The European Working Conditions Survey (EWCS) launched in 1990 and is carried out every five years, with the latest edition in 2015. It provides an overview of trends in working conditions and quality of employment for the last 30 years. It covers issues such as employment status, working time duration and organisation, work organisation, learning and training, physical and psychosocial risk factors, health and safety, work–life balance, worker participation, earnings and financial security, work and health, and most recently also the future of work.

  • European Restructuring Monitor

    The European Restructuring Monitor has reported on the employment impact of large-scale business restructuring since 2002. This series includes its restructuring-related databases (events, support instruments and legislation) as well as case studies and publications.

  • Challenges and prospects in the EU

    Eurofound’s Flagship report series 'Challenges and prospects in the EU' comprise research reports that contain the key results of multiannual research activities and incorporate findings from different related research projects. Flagship reports are the major output of each of Eurofound’s strategic areas of intervention and have as their objective to contribute to current policy debates.

  • European Company Survey 2019

    Eurofound’s European Company Survey (ECS) maps and analyses company policies and practices which can have an impact on smart, sustainable and inclusive growth, as well as the development of social dialogue in companies. This series consists of outputs from the ECS 2019, the fourth edition of the survey. The survey was first carried out in 2004–2005 as the European Survey on Working Time and Work-Life Balance. 

  • National social partners and policymaking

    This series reports on and updates latest information on the involvement of national social partners in policymaking. The series analyses the involvement of national social partners in the implementation of policy reforms within the framework of social dialogue practices, including their involvement in elaborating the National Reform Programmes (NRPs).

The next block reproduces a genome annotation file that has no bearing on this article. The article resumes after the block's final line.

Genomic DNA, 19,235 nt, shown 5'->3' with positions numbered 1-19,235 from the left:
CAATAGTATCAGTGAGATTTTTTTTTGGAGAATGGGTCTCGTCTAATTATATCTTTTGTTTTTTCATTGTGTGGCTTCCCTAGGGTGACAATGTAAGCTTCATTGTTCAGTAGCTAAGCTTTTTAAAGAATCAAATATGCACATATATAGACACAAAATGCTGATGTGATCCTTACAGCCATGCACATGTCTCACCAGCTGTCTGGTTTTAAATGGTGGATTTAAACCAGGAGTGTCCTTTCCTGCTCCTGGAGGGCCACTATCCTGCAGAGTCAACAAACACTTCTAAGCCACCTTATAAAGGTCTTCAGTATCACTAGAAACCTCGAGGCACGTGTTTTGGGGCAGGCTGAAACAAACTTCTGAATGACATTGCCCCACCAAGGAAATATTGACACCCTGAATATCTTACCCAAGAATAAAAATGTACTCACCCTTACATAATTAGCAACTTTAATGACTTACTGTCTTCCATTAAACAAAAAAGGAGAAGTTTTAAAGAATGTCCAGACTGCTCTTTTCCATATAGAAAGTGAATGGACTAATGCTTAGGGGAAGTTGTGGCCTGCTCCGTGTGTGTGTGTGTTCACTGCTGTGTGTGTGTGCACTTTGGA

• New forms of employment

    This series reports on the new forms of employment emerging across Europe that are driven by societal, economic and technological developments and are different from traditional standard or non-standard employment in a number of ways. This series explores what characterises these new employment forms and what implications they have for working conditions and the labour market.

  • European Company Surveys

    The European Company Survey (ECS) is carried out every four to five years since its inception in 2004–2005, with the latest edition in 2019. The survey is designed to provide information on workplace practices to develop and evaluate socioeconomic policy in the EU. It covers issues around work organisation, working time arrangements and work–life balance, flexibility, workplace innovation, employee involvement, human resource management, social dialogue, and most recently also skills use, skills strategies and digitalisation.

Forthcoming publications